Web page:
House sales plunge to lowest in a decade
The Changing Landscape of UK Housing Market: Sales Slump to Decade-Low Amidst Rising Costs
The UK housing market is undergoing a significant transformation, marked by a dramatic decline in house sales, driven by the impact of higher borrowing costs. According to Zoopla’s latest house price index, property transactions are projected to plummet by 21% this year, marking the lowest annual sales figures since 2012. The key factor behind this decline is a staggering 28% reduction in mortgaged sales, while cash buyer transactions are expected to remain steady in line with 2022 levels.
While sales of smaller, more affordable homes have experienced modest drops, the market for larger, pricier properties, such as three and four-bedroom houses, has taken a substantial hit. Comparing last month’s figures to the average of the previous five Julys, sales of these premium properties have plummeted by up to 40%.
As a result, the total number of house sales in the UK this year is anticipated to barely breach the one million mark, falling short of the longstanding average of 1.26 million transactions. Even landlords are grappling with challenges as the expansion of their property portfolios faces hurdles. The issuance of new buy-to-let mortgages has accounted for a mere 8% of house sales this year. Lenders now demand nearly half of a property’s value in southern England as a down payment, making it an uphill battle for investors to meet the criteria.
However, the grim picture for investors is not limited to landlords alone. Potential rental yields of less than 5%, which now fall below the Bank Rate, have made the investment landscape less appealing for many.
These challenges in the market are underscored by the recent report from trade association UK Finance, which highlighted an identical 28% decline in first-time buyer purchases during the second quarter of this year. One major contributing factor to this phenomenon is the growing proportion of mortgage repayments relative to individuals’ take-home pay. This ratio is approaching levels reminiscent of the 1980s, making it tougher for borrowers to meet lenders’ affordability standards, especially considering the concurrent rise in interest rates and living costs.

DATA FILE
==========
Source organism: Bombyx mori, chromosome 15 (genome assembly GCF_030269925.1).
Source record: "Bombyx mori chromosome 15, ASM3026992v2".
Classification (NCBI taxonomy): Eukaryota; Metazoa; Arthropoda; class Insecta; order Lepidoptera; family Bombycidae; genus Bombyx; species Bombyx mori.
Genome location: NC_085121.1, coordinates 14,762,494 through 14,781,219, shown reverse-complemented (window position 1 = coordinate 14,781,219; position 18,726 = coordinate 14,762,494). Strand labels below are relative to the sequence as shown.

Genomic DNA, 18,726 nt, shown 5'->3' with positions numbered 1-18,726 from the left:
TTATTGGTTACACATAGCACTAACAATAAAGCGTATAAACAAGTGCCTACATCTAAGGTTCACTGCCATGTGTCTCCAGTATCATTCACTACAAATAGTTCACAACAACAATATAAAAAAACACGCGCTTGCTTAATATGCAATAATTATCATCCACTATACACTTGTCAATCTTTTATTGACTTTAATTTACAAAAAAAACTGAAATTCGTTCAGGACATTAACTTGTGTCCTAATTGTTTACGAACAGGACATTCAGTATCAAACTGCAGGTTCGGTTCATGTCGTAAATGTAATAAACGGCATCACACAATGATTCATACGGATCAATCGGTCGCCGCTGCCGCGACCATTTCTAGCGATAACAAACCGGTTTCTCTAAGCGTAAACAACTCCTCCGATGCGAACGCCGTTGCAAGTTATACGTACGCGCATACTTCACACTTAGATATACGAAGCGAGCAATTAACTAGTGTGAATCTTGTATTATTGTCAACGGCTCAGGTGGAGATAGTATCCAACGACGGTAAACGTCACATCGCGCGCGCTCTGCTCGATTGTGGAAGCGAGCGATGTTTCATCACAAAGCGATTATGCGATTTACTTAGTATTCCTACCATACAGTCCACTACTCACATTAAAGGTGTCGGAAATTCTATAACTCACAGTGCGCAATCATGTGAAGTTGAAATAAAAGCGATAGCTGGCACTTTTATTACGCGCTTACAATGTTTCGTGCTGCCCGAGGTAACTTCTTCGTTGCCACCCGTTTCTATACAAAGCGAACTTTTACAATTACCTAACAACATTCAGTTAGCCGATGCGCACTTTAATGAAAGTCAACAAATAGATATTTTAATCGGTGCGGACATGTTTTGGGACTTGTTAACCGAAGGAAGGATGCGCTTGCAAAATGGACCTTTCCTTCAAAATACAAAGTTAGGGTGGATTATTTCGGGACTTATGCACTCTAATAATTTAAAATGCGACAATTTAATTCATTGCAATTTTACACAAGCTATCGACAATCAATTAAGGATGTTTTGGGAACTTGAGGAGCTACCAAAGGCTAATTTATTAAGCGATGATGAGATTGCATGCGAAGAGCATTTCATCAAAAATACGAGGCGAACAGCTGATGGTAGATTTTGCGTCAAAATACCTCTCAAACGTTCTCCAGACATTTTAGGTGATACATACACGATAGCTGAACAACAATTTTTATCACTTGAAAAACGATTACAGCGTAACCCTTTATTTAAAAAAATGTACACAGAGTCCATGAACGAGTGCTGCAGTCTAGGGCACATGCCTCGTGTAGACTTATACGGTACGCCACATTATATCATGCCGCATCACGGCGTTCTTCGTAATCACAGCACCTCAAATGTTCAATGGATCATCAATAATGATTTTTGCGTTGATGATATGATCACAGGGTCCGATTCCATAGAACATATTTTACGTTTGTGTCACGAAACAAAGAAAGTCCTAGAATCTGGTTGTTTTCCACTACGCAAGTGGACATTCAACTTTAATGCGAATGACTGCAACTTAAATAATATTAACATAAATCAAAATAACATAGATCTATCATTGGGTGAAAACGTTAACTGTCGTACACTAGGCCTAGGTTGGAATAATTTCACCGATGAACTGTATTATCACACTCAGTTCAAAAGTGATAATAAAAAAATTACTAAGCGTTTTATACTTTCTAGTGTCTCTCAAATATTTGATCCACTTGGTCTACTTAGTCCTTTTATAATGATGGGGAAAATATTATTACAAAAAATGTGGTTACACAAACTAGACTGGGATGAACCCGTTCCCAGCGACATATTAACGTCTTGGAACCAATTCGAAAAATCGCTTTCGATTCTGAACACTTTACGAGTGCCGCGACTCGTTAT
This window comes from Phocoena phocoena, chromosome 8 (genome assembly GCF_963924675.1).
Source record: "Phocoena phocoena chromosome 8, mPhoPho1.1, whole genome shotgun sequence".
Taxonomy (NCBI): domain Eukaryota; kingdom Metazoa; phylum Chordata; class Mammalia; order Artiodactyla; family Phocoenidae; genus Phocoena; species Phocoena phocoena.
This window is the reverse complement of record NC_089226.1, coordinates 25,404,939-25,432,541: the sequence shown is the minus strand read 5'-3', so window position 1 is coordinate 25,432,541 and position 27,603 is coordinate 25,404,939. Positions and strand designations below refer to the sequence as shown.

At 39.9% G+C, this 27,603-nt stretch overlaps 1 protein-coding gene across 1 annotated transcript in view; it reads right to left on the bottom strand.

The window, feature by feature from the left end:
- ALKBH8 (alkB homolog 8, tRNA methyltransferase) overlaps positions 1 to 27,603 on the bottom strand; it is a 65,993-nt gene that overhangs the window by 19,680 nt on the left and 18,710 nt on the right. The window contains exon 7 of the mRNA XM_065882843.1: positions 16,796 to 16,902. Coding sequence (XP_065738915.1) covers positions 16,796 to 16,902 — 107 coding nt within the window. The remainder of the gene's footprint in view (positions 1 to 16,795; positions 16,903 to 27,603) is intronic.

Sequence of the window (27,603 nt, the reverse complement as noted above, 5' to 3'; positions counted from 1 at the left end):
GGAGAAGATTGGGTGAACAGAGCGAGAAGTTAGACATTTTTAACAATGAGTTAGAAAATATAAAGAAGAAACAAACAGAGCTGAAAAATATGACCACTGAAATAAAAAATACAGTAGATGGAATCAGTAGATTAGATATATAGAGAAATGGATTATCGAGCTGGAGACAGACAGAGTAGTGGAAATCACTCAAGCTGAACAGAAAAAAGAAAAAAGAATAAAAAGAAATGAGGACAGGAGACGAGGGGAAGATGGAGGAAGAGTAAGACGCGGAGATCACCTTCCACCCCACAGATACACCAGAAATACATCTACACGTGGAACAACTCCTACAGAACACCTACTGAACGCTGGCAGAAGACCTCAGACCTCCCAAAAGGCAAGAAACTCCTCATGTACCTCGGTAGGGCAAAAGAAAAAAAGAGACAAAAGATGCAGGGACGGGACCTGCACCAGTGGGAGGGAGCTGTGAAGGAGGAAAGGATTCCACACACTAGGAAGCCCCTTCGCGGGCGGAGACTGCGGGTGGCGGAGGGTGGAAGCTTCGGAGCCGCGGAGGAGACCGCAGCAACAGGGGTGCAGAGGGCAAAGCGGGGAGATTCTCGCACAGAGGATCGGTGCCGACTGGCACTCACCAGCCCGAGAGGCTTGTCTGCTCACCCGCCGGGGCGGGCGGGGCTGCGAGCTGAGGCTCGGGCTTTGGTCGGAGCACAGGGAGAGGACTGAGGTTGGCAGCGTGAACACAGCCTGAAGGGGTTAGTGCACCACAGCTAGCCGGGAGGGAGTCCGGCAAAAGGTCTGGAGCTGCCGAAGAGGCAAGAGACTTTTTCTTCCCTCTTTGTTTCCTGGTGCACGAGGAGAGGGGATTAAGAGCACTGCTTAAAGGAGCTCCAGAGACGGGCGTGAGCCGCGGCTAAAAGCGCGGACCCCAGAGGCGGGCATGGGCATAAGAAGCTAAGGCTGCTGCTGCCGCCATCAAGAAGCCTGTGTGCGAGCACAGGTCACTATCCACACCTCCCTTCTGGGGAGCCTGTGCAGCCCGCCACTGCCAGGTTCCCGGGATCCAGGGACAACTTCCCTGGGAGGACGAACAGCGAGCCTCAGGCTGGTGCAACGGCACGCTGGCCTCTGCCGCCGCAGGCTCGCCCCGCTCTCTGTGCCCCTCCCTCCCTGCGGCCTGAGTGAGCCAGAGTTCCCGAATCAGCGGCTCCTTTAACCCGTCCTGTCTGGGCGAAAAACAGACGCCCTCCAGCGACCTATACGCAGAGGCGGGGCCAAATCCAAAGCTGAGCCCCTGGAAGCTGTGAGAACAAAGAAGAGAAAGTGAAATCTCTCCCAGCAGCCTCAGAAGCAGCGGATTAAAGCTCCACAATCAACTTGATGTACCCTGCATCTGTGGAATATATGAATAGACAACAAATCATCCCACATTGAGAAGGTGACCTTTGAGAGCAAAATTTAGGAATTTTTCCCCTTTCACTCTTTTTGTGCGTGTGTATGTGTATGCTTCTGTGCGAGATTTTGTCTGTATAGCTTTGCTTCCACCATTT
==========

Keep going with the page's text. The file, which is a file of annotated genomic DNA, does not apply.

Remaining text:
Richard Donnell, the executive director at Zoopla, commented on the situation: “Higher borrowing costs have taken the biggest toll on the number of sales, particularly among buyers reliant on mortgages. Cash buyers, however, remain relatively unaffected and are predicted to account for more than a third of sales in 2023. While mortgage rates are slowly receding, they need to fall below the 5% threshold to stimulate increased interest in moving homes in the latter half of the year.”
The disparities in housing affordability across different regions in the UK are evident, particularly in southern England, where the necessary household income to purchase an average-priced home exceeds £75,000. The timeline to save for a down payment has also extended significantly, from 6.8 years in 2012 to nearly 10 years in the previous year, as reported by Generation Rent, an advocacy group.
A potential remedy lies in the prospect of lower interest rates, which could alleviate the burden of repayments. However, this outcome depends on a multitude of factors, including declining inflation rates, sluggish wage growth, increased unemployment, and lenders maintaining healthy interest rate margins. Regrettably, short-term projections do not bode well for these prerequisites, leaving potential buyers with two choices: postpone their buying plans or proceed with a purchase despite the financial strain.
While the trajectory of falling house prices and rising wages offers a glimmer of hope, affordability remains a pressing concern. Zoopla’s predictions indicate a potential 9-10% improvement in affordability this year, as prices experience modest declines and average earnings witness growth. By the end of 2023, the UK’s house price to earnings ratio is projected to align with the 20-year average, settling at 6.3 times.
However, the substantial double-digit growth in house prices observed during the pandemic has yet to reverse. According to data from high street bank Nationwide, house prices have decreased by around 4.5% since the peak of last year. The HM Land Registry, on the other hand, reveals that the average UK house price in June 2023 was £288,000—£5,000 higher than the previous year, but still £5,000 lower than November’s figures.
In conclusion, the UK housing market is grappling with its lowest sales figures in a decade, driven by the impact of rising borrowing costs, especially on those reliant on mortgages. While various factors contribute to this downturn, including disparities in regional affordability and the challenges faced by investors, there is a glimmer of optimism in the potential for lower interest rates to provide relief. As the market recalibrates, potential buyers are left to navigate a complex landscape of choices, either delaying their plans or entering the market with caution amidst changing financial dynamics.